A keeil is an early Christian chapel dating from before the
introduction of the parochial system in the 12th century.
In the sixth century there emerged a class of clergy, independent of the monasteries, who lived a solitary and austere life. These recluses known as Culdee's (from Cele De servant of God) from the 8th Century would build his own cell or oratory ('Keeill') and act as spiritual father to the local families.
Earliest keeils were probably mud and wattle (long disappeared) whilst those that remain as ruins generally have earth walls lined inside with stone. These probably date from 8th to 12th century and typically measure 5m by 3m.
The classic paper on the Treens and Keeills is that by Prof C J S Marstrander - the English summary of which is probably the best summary of their relationship. His description of a Keeill is difficult to improve upon:
Keeills is the standing term for the primitive chapels which once were scattered all over Man to a number of more than 200. The survey (p. 32I ff.) goes to show that about 160 such treen-chapels are known at present in the Isle. Even if no keeill now remains intact and as a rule only the foundations are left, one is able to form an idea of their original appearance. They were built of unhewn stones, slabs, earth and rubble, in ancient times, with no other kind of agglutinate than earth or clay, later, shell mortar or cement. The size varies vary considerably. The Ballachrink-keeill in Marown measures only 10' x 6' inside. Otherwise they may attain 23' x 13' (Keeill Vian, Lonan), even 57' x 18' (St; Patrick's Chapel, Patrick's Isle), and 75' x 24' (St. Trinian's, Marown). The walls vary in thickness from 2' 4" to 4' 8" and are, on the outside, protected by an embankment of earth and stones, in height 2'-5', in depth 4'-10'. The shape is rectangular with no division between nave and chancel. The door which is narrow and tapering towards the top, is usually situated in the western gable. The windowas a rule only oneis built at a height of 2'-3' above the floor. The altar is invariably placed against the eastern wall, attaining a height of about 2'. Usually the keeill was built upon a natural or artificial elevation in the terrain and had attached to it a burial ground, surrounded by a mound, which in height could reach 5'-6'. The whole plan of the keeill recalls, on a small scale, a rath or a liss, upon which it was certainly modelled.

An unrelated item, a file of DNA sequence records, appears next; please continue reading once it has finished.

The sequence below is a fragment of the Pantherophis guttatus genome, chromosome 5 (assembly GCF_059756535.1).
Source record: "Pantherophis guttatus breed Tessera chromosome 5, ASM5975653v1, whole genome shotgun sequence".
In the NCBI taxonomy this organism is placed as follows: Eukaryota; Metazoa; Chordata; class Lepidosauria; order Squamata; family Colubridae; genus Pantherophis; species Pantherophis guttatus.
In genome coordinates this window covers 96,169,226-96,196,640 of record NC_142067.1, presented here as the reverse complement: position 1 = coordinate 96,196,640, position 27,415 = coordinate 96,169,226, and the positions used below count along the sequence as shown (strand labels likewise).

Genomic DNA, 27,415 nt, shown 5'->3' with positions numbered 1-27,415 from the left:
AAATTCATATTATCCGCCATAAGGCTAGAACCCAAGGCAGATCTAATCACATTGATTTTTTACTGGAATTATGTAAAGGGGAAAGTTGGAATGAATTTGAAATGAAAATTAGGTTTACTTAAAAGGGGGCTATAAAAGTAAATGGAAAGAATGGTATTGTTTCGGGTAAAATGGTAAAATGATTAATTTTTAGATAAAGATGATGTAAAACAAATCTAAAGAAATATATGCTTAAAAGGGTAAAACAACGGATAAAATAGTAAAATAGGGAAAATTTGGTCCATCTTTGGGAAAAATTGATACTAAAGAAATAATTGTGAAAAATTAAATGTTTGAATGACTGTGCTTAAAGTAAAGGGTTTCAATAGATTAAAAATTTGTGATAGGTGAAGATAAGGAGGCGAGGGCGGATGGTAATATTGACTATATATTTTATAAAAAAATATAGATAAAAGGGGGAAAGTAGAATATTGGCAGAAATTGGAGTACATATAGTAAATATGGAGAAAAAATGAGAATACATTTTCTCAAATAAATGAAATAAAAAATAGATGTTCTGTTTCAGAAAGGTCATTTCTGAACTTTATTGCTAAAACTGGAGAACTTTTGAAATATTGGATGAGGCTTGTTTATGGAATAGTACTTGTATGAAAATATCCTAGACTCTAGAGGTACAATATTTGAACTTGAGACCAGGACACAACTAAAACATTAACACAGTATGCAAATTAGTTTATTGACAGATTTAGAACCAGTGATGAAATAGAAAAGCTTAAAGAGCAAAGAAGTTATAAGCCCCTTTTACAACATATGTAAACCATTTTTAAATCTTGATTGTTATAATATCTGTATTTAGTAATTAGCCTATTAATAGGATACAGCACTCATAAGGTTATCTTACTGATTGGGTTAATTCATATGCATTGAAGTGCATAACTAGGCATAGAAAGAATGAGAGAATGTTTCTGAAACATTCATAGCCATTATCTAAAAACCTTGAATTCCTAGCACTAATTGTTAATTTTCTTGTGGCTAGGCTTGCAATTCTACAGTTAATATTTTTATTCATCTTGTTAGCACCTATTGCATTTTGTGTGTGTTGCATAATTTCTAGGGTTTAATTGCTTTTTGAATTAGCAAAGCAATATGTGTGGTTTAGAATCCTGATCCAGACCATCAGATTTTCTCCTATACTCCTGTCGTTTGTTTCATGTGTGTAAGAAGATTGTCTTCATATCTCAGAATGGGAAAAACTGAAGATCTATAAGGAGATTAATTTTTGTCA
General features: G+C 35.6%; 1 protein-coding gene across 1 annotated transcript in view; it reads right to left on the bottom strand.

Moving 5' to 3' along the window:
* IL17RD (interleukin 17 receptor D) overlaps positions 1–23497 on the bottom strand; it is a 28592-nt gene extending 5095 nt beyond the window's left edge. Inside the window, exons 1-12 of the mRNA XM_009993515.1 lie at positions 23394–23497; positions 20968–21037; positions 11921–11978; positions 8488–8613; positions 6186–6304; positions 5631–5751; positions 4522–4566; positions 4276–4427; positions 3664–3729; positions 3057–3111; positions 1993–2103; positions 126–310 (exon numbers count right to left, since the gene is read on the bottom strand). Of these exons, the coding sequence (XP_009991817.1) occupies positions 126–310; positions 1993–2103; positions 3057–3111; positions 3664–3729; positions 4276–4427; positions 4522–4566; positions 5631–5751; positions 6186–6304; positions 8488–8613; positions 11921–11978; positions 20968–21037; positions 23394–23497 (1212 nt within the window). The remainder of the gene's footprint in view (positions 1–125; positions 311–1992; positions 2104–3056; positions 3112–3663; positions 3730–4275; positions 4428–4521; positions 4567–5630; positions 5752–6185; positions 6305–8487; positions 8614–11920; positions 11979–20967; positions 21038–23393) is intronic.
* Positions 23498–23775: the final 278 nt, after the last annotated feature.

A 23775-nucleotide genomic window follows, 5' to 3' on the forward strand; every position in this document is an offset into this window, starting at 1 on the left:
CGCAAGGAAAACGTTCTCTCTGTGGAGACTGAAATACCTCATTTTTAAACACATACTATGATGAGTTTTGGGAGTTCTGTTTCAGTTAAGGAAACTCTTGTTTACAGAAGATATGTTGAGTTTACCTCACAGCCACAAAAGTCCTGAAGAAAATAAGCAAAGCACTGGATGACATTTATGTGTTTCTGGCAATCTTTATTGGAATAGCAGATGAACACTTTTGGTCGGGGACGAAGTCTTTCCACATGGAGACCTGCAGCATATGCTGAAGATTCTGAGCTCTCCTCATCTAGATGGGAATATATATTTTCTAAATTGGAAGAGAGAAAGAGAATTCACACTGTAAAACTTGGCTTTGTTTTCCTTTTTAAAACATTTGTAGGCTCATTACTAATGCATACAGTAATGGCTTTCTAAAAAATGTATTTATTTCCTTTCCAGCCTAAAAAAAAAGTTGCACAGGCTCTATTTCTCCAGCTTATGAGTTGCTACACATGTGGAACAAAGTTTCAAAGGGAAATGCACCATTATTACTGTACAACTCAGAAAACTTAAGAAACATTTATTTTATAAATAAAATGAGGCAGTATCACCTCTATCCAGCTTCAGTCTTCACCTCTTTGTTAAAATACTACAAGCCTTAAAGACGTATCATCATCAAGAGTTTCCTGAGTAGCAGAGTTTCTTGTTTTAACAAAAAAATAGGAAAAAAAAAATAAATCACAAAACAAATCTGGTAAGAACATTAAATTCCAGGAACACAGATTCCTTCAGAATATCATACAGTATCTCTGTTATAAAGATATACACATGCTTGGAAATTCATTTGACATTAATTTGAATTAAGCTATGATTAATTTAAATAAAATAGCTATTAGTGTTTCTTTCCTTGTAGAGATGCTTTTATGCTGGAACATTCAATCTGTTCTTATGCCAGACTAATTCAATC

The map shows the widespread nature of these keeills - as the ballad says
One he raised in every treenland
For the worship of the people
A List of keeills was given by Marstrander based mostly on Kermode (Arch reports + List of Manx Antiquities) - most are covered in the Manx Archaeological Surveys
shows the site of St Bridget's keeill, Eyreton, close to the
Millenium way above Crosby.
The following list of the better preserved sites is taken from "The Ancient and Historic Monuments of the Isle of Man"
The trees are on the edge of a steep gully in which runs the small river; Spooyt Vane waterfall is about 100m to right.
Around the keeil site is a raised bank.
Manx Museum: The Ancient and Historic Monuments of the Isle of Man
A list of Keeil sites in each parish is given by Kermode - Keeils and their names are currently a topic under investigation and the old argument of a keeil/treen may now longer be a simple as first thought - I hope to considerably expand this topic in future pages.
J.J.Kneen An early Reference to Manx Ecclesiatical Antiquities Proc IoMNH&ASoc vol 2 #4 pp440/6 1924
H.R. Oswald Treen Chapels in Manx Soc vol V. p72 et seq 1860